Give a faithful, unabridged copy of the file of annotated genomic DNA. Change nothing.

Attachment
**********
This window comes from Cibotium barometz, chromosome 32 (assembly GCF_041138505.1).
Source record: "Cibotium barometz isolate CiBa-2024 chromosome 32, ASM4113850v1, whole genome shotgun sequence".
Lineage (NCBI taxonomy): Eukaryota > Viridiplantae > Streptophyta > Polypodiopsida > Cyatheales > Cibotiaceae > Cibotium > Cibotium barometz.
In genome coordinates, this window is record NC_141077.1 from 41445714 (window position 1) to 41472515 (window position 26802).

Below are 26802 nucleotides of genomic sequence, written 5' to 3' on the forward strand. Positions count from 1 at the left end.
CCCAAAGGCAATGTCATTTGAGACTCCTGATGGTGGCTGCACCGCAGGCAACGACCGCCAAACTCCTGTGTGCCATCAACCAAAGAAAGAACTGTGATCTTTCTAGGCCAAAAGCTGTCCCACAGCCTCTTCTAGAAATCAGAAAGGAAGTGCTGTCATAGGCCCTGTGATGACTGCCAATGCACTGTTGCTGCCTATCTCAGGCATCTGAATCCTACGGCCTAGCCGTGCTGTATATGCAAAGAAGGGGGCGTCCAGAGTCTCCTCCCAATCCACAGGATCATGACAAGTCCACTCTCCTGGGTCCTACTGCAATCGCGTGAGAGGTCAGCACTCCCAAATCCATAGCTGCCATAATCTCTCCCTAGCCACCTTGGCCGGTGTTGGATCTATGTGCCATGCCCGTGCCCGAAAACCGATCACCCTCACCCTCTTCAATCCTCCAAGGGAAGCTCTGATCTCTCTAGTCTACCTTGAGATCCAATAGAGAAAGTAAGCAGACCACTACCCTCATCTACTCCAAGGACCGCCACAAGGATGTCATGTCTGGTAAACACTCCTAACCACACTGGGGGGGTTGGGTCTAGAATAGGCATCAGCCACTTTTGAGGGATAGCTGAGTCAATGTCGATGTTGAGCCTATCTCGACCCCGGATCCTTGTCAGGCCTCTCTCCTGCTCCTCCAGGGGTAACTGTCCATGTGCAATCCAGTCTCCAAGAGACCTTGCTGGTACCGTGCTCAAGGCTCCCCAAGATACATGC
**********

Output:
This window comes from Cibotium barometz, chromosome 32 (assembly GCF_041138505.1).
Source record: "Cibotium barometz isolate CiBa-2024 chromosome 32, ASM4113850v1, whole genome shotgun sequence".
Lineage (NCBI taxonomy): Eukaryota > Viridiplantae > Streptophyta > Polypodiopsida > Cyatheales > Cibotiaceae > Cibotium > Cibotium barometz.
In genome coordinates, this window is record NC_141077.1 from 41445714 (window position 1) to 41472515 (window position 26802).

Below are 26802 nucleotides of genomic sequence, written 5' to 3' on the forward strand. Positions count from 1 at the left end.
CCCAAAGGCAATGTCATTTGAGACTCCTGATGGTGGCTGCACCGCAGGCAACGACCGCCAAACTCCTGTGTGCCATCAACCAAAGAAAGAACTGTGATCTTTCTAGGCCAAAAGCTGTCCCACAGCCTCTTCTAGAAATCAGAAAGGAAGTGCTGTCATAGGCCCTGTGATGACTGCCAATGCACTGTTGCTGCCTATCTCAGGCATCTGAATCCTACGGCCTAGCCGTGCTGTATATGCAAAGAAGGGGGCGTCCAGAGTCTCCTCCCAATCCACAGGATCATGACAAGTCCACTCTCCTGGGTCCTACTGCAATCGCGTGAGAGGTCAGCACTCCCAAATCCATAGCTGCCATAATCTCTCCCTAGCCACCTTGGCCGGTGTTGGATCTATGTGCCATGCCCGTGCCCGAAAACCGATCACCCTCACCCTCTTCAATCCTCCAAGGGAAGCTCTGATCTCTCTAGTCTACCTTGAGATCCAATAGAGAAAGTAAGCAGACCACTACCCTCATCTACTCCAAGGACCGCCACAAGGATGTCATGTCTGGTAAACACTCCTAACCACACTGGGGGGGTTGGGTCTAGAATAGGCATCAGCCACTTTTGAGGGATAGCTGAGTCAATGTCGATGTTGAGCCTATCTCGACCCCGGATCCTTGTCAGGCCTCTCTCCTGCTCCTCCAGGGGTAACTGTCCATGTGCAATCCAGTCTCCAAGAGACCTTGCTGGTACCGTGCTCAAGGCTCCCCAAGATACATGC